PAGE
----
Thursday, May 29, 2014
A BBC documentary, which airs next week, will reveal how the Zeppelins had civilians from the East of England as their target during Britain’s first air attacks.
As part of the BBC’s World War One At Home project, in partnership with Imperial War Museums, Terror from the Skies traces the first air attacks on Britain, as Historian and Aerial Archaeologist, Ben Robinson takes to the skies over the East of England.
Ben investigates how the Germans’ aim, to intimidate the population from Norfolk to London and bring swift victory, failed.
Archive film, expert analysis, 3D graphics and first person accounts – including that of 102-year-old Doris Cobban, who still remembers the attacks - help bring the documentary to life.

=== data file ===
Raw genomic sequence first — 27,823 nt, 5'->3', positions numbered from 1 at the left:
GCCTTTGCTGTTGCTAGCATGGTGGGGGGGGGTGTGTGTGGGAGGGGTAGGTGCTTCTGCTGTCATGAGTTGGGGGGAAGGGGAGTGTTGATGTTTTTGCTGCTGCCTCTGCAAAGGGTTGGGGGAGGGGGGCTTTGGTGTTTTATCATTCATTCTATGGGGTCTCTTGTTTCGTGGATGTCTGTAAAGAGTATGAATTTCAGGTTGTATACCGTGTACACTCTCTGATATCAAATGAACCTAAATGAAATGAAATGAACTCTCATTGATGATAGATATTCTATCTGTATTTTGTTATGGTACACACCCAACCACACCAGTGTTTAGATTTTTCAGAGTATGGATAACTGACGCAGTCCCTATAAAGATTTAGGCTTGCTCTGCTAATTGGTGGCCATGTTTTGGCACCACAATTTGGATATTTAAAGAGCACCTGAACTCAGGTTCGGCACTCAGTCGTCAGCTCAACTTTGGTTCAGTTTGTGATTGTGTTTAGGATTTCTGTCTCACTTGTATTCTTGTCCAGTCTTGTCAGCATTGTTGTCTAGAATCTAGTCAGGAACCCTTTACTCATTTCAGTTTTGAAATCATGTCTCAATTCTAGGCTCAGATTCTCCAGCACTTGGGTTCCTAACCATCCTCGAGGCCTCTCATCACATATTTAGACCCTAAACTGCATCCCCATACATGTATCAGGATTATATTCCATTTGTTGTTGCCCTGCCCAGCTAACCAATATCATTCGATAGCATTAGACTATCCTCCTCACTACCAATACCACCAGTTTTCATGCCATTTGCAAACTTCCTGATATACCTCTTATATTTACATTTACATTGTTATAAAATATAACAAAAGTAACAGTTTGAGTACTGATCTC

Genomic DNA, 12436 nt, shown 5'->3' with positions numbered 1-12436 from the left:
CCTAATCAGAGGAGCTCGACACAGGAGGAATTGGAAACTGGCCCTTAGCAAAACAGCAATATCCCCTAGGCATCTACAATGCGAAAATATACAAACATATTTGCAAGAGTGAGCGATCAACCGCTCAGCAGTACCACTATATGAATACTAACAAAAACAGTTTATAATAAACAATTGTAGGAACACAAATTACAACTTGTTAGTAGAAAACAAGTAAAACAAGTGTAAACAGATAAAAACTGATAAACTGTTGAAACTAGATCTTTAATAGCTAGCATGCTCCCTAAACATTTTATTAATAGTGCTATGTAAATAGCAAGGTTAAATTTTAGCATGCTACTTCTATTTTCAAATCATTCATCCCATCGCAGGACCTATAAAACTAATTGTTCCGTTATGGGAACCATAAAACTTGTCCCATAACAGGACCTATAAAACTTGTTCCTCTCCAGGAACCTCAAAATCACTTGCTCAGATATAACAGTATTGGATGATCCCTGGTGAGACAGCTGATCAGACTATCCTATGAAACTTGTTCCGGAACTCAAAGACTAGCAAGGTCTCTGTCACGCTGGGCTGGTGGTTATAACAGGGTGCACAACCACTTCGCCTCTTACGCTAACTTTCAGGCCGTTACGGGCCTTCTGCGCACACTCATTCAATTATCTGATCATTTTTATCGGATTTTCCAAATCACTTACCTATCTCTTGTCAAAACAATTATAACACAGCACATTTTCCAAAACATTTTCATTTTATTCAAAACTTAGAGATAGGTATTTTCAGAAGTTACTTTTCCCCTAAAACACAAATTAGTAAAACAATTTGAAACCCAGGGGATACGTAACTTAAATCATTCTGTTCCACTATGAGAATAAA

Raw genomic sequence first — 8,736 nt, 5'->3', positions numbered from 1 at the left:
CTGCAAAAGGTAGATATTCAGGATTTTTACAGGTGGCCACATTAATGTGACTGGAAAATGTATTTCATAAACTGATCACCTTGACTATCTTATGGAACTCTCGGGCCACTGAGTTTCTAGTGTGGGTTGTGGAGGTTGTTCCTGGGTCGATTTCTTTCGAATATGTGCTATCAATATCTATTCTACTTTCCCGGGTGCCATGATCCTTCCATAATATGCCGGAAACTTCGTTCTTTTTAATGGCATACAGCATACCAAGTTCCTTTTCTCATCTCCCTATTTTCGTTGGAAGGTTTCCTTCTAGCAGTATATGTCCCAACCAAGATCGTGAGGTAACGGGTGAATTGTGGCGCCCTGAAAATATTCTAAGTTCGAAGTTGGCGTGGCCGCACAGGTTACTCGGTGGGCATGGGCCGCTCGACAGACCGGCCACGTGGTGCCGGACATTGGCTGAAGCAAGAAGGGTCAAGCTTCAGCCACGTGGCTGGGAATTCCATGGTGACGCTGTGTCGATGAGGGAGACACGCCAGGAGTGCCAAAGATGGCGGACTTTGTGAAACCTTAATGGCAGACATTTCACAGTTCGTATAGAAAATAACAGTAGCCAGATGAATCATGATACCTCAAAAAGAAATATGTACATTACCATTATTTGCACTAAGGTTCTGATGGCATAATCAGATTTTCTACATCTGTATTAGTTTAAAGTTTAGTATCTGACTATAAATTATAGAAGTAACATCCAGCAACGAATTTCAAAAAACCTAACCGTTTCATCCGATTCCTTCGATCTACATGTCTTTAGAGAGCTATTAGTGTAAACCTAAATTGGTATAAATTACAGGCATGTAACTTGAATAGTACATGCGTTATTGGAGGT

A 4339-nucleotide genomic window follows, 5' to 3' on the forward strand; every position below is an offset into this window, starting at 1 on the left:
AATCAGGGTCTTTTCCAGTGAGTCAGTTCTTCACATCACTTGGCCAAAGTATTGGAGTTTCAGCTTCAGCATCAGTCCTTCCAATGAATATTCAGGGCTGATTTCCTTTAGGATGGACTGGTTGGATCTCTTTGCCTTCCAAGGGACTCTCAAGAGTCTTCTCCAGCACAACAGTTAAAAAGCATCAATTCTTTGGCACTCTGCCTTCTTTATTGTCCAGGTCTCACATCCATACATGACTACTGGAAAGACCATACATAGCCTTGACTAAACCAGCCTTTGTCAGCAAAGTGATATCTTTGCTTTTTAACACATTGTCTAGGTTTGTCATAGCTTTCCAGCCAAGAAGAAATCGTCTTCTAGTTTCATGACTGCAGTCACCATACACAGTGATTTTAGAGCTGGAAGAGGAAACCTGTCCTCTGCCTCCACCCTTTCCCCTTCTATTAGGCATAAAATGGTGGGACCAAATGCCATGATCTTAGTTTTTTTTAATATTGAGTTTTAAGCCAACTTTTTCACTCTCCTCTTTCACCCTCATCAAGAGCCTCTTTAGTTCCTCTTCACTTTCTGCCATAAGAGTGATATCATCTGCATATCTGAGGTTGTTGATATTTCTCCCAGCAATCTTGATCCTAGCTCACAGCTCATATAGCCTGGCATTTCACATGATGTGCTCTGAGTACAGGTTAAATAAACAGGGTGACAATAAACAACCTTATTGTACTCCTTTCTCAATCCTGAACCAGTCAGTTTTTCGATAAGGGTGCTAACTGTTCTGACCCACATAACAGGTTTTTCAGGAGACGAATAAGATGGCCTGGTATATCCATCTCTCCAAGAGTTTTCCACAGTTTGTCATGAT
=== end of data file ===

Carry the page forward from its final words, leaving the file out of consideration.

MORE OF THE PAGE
The documentary airs on BBC One (East) on Monday at 7.30pm and will be available on the BBC iPlayer for seven days after transmission.
Mick Rawsthorne, head of regional and local programmes for BBC East, said: “We are excited to bring our audience a detailed look at the impact of the Zeppelin attacks on the Home Front.
“The documentary will take us from Norfolk to London, from Hertfordshire to Essex – shedding light on familiar places, places right on our doorsteps that changed forever due to the Zeppelin attacks.”
Ben said: “One hundred years ago an attack on a Norfolk coastal town changed everything.
“A Zeppelin, an airship the size of an ocean liner, slipped in undetected and unleashed carnage on the people living below. It was the start of a terrifying new campaign aimed at killing innocent men, women and children.”
More World War One At Home stories will be broadcast across the East’s BBC Local Radio stations – including BBC Radio Cambridgeshire – throughout the week.